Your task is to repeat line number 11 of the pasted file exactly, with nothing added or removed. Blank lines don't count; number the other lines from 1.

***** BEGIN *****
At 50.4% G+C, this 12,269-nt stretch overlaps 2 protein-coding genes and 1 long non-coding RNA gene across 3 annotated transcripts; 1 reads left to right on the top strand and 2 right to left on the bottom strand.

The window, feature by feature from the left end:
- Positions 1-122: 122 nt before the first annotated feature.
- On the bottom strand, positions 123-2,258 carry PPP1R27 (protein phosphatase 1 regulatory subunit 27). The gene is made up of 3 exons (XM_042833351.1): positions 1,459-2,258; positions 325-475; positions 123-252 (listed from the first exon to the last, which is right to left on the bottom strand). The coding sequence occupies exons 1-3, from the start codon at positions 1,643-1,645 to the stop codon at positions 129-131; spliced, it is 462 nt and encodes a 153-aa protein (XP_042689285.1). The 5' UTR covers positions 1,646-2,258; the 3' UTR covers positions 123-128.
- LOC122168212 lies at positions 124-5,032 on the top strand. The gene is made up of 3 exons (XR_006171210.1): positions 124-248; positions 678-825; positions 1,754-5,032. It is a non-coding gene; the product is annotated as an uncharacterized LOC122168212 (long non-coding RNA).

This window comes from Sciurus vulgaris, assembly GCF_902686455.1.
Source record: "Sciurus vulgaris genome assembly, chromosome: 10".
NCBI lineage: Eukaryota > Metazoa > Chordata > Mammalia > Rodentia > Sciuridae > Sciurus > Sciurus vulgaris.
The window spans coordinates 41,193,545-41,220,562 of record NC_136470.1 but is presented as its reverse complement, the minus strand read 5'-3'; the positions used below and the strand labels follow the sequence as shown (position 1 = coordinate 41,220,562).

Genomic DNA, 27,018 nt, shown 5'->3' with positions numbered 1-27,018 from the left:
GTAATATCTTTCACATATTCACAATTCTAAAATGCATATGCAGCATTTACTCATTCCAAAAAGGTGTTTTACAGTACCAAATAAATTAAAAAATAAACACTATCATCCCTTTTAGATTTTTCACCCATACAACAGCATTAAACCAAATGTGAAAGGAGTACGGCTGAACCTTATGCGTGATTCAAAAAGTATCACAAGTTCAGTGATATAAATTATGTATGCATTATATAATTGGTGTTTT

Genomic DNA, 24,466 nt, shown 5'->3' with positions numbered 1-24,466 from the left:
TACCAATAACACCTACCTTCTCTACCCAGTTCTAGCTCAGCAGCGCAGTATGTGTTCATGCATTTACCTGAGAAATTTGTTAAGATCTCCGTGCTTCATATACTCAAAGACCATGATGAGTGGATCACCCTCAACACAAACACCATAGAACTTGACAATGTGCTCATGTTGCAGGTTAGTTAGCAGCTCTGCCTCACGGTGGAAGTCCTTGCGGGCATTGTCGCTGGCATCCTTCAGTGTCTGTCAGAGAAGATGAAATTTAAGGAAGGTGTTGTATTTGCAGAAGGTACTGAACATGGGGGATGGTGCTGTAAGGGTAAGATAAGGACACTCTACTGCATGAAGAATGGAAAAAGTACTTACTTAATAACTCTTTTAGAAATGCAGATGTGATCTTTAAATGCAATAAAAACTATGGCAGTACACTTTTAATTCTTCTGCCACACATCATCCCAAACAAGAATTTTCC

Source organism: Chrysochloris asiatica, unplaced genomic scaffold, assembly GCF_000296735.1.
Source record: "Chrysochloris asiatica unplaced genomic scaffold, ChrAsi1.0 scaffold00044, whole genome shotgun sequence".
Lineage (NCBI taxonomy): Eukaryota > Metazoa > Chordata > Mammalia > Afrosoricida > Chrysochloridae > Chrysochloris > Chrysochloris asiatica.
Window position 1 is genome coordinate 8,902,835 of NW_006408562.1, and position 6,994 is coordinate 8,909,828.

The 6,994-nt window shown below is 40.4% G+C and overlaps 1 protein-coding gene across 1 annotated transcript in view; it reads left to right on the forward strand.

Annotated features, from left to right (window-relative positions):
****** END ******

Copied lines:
GTAATATCTTTCACATATTCACAATTCTAAAATGCATATGCAGCATTTACTCATTCCAAAAAGGTGTTTTACAGTACCAAATAAATTAAAAAATAAACACTATCATCCCTTTTAGATTTTTCACCCATACAACAGCATTAAACCAAATGTGAAAGGAGTACGGCTGAACCTTATGCGTGATTCAAAAAGTATCACAAGTTCAGTGATATAAATTATGTATGCATTATATAATTGGTGTTTT